This is one of the 45 delegations in the convention, accounting for 4 of 449 people who took part.
|Cyrus Aldrich||Visualize||(June 18, 1808 — October 5, 1871) Cyrus Aldrich, a Representative from Minnesota; born in Smithfield, R.I., June 18, 1808; attended the common schools; followed the occupations of sailor, boatman, farmer, contractor on public works, and mail contractor; moved to Illinois and settled in Alton in 1837; member of the State house of representatives 1845-1847; register of deeds of Jo Daviess County 1847-1849; receiver of the United States land office at Dixon, Ill., 1849-1853; moved to Minneapolis, Minn., in 1855 and engaged in the lumber business; member of the State constitutional convention in 1857; elected as a Republican to the Thirty-sixth and Thirty-seventh Congresses (March 4, 1859-March 3, 1863); chairman, Committee on Indian Affairs (Thirty-seventh Congress); was not a candidate for renomination in 1862; unsuccessful candidate for election in 1863 to the United States Senate; member of the State house of representatives in 1865; elected chairman of the board of supervisors of the town of Minneapolis in 1865; appointed by President Lincoln in 1863 one of the commissioners to examine claims for indemnity of those who had suffered from the Sioux War of 1862; postmaster of Minneapolis, Minn., from September 11, 1867, until April 15, 1871, when a successor was appointed; died in Minneapolis, Minn., October 5, 1871; interment in Lakewood Cemetery. [Source: “Biographical Directory of the United States Congress, 1774 - Present,” available at https://bioguide.congress.gov/search/bio/A000081]||Minnesota Delegation (This negotiation)|
|Henry M. Rice||Visualize||(November 29, 1816 — January 15, 1894) Henry Mower Rice, (brother of Edmund Rice), a Delegate and a Senator from Minnesota; born in Waitsfield, Vt., November 29, 1816; attended common schools and academies in Detroit and Kalamazoo, Mich.; resided in the Territories of Iowa and Wisconsin; moved to the Territory of Minnesota in 1839; post sutler for the United States Army at Fort Atkinson, Iowa; engaged in the fur business; negotiated a treaty with the Winnebago and Chippewa Indians in 1847; settled in St. Paul in 1848; through his personal influence secured the consent of the objecting Sioux Indians to confirmation of the treaty of 1851 whereby all of Minnesota west of the Mississippi River and south of Ojibway County was opened to white settlers; elected as a Democratic Delegate to the Thirty-third and Thirty-fourth Congresses (March 4, 1853-March 3, 1857); was not a candidate for renomination in 1856; upon the admission of Minnesota as a State into the Union was elected as a Democrat to the United States Senate and served from May 11, 1858, to March 3, 1863; was not a candidate for reelection in 1862; member of the board of regents of the University of Minnesota 1851-1859; unsuccessful candidate for election as Governor of Minnesota in 1865; president of the State historical society; president of the board of public works; treasurer of Ramsey County 1878-1884; United States commissioner in making several Indian treaties 1887-1888; died while on a visit in San Antonio, Tex., January 15, 1894; interment in Oakland Cemetery, St. Paul, Minn. [Source: “Biographical Directory of the United States Congress, 1774 - Present,” available at https://bioguide.congress.gov/search/bio/R000198]||Minnesota Delegation (This negotiation)|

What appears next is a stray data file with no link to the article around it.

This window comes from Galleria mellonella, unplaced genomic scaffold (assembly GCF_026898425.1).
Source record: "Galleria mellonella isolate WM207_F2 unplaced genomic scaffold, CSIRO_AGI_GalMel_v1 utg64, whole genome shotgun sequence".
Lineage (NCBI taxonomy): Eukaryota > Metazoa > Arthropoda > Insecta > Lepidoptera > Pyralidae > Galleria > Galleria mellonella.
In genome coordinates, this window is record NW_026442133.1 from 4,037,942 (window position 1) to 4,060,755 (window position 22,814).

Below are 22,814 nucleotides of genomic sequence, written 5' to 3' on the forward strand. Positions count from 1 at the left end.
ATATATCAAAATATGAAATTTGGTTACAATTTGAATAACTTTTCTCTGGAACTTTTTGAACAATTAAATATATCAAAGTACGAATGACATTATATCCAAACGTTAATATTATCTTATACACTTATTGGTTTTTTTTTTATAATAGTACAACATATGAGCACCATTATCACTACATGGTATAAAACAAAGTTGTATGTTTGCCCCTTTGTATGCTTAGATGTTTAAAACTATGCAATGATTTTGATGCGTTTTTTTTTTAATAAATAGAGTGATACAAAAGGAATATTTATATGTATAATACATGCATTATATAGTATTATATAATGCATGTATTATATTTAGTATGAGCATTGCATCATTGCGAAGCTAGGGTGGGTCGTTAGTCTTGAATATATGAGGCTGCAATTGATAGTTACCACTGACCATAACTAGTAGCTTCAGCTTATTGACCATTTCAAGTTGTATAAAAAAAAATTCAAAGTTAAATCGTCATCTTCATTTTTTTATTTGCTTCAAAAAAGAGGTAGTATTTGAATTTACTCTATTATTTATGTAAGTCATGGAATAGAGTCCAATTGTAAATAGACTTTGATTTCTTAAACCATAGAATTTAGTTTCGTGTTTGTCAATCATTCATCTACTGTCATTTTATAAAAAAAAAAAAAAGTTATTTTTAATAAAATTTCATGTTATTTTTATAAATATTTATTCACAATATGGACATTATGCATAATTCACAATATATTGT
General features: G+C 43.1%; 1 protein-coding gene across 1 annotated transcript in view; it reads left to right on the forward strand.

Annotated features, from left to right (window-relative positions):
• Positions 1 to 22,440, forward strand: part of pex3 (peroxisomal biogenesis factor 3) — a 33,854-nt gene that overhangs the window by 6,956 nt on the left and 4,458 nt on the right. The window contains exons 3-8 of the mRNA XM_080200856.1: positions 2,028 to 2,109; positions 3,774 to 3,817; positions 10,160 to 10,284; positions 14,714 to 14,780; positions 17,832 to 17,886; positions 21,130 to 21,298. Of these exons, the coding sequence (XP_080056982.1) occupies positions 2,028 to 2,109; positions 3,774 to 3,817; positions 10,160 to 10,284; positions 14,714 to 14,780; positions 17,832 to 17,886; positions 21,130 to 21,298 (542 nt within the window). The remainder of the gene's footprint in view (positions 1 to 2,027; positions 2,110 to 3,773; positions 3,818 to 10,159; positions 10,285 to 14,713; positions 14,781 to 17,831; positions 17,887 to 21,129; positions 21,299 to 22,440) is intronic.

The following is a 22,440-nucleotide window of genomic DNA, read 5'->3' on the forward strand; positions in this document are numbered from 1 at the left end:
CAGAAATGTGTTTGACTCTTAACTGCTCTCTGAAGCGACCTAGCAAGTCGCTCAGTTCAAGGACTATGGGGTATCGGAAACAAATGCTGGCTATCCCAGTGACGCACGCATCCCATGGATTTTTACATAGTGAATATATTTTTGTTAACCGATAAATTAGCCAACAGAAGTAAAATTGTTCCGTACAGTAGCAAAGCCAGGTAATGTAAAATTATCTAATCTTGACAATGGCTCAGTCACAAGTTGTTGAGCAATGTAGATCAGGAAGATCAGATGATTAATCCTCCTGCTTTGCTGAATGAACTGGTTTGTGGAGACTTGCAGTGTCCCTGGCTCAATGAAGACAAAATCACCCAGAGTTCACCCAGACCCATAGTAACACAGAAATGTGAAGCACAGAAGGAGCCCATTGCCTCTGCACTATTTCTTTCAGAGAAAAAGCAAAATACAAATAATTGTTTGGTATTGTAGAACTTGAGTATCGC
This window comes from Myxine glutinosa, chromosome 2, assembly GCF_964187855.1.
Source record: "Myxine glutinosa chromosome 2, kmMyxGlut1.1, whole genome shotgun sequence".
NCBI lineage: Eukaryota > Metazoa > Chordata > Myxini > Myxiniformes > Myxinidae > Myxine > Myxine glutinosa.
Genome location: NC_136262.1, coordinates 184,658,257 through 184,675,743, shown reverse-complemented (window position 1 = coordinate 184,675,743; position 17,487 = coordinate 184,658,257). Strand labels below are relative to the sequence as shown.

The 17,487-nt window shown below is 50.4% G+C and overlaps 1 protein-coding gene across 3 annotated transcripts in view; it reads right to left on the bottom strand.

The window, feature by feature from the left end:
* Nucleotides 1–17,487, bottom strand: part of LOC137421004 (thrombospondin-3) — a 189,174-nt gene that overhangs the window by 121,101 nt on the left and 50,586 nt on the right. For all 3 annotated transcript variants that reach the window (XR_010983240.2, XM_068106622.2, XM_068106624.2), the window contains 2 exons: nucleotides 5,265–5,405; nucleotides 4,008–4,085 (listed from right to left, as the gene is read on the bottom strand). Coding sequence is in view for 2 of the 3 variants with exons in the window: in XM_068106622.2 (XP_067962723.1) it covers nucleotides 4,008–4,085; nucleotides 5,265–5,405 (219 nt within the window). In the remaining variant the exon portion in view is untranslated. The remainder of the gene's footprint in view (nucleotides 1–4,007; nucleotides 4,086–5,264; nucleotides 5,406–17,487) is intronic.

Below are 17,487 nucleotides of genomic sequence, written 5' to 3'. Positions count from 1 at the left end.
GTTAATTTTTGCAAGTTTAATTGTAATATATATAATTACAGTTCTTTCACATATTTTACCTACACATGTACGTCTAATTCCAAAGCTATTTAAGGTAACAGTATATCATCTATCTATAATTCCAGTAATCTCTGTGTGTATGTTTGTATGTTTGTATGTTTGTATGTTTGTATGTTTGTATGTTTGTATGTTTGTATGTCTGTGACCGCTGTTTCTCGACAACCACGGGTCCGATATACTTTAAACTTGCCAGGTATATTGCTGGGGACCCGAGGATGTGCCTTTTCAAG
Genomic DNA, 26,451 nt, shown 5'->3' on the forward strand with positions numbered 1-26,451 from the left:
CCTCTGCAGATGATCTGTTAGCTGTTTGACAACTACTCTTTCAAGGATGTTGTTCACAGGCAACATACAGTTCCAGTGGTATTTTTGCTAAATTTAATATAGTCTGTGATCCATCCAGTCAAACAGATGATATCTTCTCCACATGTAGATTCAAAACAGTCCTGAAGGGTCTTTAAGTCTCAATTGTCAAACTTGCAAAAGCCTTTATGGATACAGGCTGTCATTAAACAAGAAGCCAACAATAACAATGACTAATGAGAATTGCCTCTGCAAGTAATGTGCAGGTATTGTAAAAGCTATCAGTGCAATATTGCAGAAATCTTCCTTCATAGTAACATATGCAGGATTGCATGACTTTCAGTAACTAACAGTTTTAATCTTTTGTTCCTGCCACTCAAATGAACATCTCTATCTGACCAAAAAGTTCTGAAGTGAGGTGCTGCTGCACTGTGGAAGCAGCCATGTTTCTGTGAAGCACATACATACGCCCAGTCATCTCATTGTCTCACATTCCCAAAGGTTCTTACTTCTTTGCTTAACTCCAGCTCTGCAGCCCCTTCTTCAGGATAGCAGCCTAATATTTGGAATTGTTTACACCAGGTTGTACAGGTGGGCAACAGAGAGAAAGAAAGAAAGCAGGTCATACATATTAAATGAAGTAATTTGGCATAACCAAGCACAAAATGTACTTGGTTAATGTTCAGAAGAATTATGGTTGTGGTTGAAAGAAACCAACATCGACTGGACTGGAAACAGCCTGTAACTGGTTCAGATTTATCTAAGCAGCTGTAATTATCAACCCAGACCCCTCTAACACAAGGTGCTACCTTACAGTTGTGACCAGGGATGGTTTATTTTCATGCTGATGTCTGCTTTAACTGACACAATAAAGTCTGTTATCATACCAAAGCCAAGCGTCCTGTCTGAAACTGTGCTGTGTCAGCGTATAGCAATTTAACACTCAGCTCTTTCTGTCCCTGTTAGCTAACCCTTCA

|Morton S. Wilkinson||Visualize||(22 January, 1819 -- 4 February, 1894) Wilkinson was an American lawyer and politician. Born in Onondaga County, N.Y., Wilkinson studied law and was admitted to the bar in 1842. After moving to Minnesota in 1843, Wilkinson was elected to the first legislature of Minnesota Territory in 1849 and was elected as a Republican to the United States Senate, serving from March 4th, 1859 to March 3rd, 1865. [Source: 'Biographical Directory of the United States Congress, 1774- Present', available at http://bioguide.congress.gov/biosearch/biosearch.asp]||Minnesota Delegation (United States Thirteenth Amendment 1863-65) , Minnesota Delegation (This negotiation)|
|William Windom||Visualize||(10 May, 1827 -- 29 January, 1891) Windom was an American lawyer and politician. Born in Belmont County, Ohio, Windom studied law and was admitted to the bar in 1850. Windom was appointed as a Republican to the United States Senate to fill the vacancy in the term ending March 3rd, 1871, caused by the death of Daniel S. Norton, and served from July 15th, 1870 to January 22nd, 1871. Windom was later elected to the United States Senate in 1871, reelected in 1877, and served from March 4th, 1871, to March 7th, 1881. After resigning, Windom was appointed as Secretary of Treasury, however, he resigned from that position when elected to the United States Senate on October 26th, 1881, to fill the vacancy caused by his own resignation, and served from November 15th, 1881 to March 3rd, 1883. [Source: 'Biographical Directory of the United States Congress, 1774- Present', available at http://bioguide.congress.gov/biosearch/biosearch.asp]||Minnesota Delegation (United States Thirteenth Amendment 1863-65) , Minnesota Delegation (United States Nineteenth Amendment and Edmunds Tucker Act) , Minnesota Delegation (United States Fifteenth Amendment) , Minnesota Delegation (This negotiation) , Minnesota Delegation (United States Fourteenth Amendment & The Civil Rights Act of 1866)|